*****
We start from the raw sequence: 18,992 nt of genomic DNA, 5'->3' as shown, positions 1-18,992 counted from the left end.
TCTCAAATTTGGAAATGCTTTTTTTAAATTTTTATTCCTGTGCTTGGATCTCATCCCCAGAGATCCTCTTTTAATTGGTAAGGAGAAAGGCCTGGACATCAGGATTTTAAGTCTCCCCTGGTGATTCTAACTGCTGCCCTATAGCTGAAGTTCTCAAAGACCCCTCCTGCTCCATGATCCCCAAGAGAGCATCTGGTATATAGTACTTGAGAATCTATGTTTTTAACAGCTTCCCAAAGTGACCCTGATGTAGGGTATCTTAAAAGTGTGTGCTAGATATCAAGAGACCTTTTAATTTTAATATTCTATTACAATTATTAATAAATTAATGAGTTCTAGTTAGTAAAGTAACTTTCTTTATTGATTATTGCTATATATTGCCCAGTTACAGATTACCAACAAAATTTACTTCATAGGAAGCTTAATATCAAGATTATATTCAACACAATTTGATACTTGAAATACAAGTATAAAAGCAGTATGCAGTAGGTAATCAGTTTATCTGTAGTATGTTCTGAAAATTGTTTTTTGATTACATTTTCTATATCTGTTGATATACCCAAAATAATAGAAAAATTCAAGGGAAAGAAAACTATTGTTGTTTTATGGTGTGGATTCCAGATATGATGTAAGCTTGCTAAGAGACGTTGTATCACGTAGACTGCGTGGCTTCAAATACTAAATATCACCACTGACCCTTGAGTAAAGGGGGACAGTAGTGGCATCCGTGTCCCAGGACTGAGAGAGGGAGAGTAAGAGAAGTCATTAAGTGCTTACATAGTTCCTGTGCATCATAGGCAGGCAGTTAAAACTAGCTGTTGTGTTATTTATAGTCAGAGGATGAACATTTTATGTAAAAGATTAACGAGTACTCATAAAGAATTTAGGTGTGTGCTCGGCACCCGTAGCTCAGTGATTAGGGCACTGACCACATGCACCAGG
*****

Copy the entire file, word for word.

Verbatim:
We start from the raw sequence: 18,992 nt of genomic DNA, 5'->3' as shown, positions 1-18,992 counted from the left end.
TCTCAAATTTGGAAATGCTTTTTTTAAATTTTTATTCCTGTGCTTGGATCTCATCCCCAGAGATCCTCTTTTAATTGGTAAGGAGAAAGGCCTGGACATCAGGATTTTAAGTCTCCCCTGGTGATTCTAACTGCTGCCCTATAGCTGAAGTTCTCAAAGACCCCTCCTGCTCCATGATCCCCAAGAGAGCATCTGGTATATAGTACTTGAGAATCTATGTTTTTAACAGCTTCCCAAAGTGACCCTGATGTAGGGTATCTTAAAAGTGTGTGCTAGATATCAAGAGACCTTTTAATTTTAATATTCTATTACAATTATTAATAAATTAATGAGTTCTAGTTAGTAAAGTAACTTTCTTTATTGATTATTGCTATATATTGCCCAGTTACAGATTACCAACAAAATTTACTTCATAGGAAGCTTAATATCAAGATTATATTCAACACAATTTGATACTTGAAATACAAGTATAAAAGCAGTATGCAGTAGGTAATCAGTTTATCTGTAGTATGTTCTGAAAATTGTTTTTTGATTACATTTTCTATATCTGTTGATATACCCAAAATAATAGAAAAATTCAAGGGAAAGAAAACTATTGTTGTTTTATGGTGTGGATTCCAGATATGATGTAAGCTTGCTAAGAGACGTTGTATCACGTAGACTGCGTGGCTTCAAATACTAAATATCACCACTGACCCTTGAGTAAAGGGGGACAGTAGTGGCATCCGTGTCCCAGGACTGAGAGAGGGAGAGTAAGAGAAGTCATTAAGTGCTTACATAGTTCCTGTGCATCATAGGCAGGCAGTTAAAACTAGCTGTTGTGTTATTTATAGTCAGAGGATGAACATTTTATGTAAAAGATTAACGAGTACTCATAAAGAATTTAGGTGTGTGCTCGGCACCCGTAGCTCAGTGATTAGGGCACTGACCACATGCACCAGG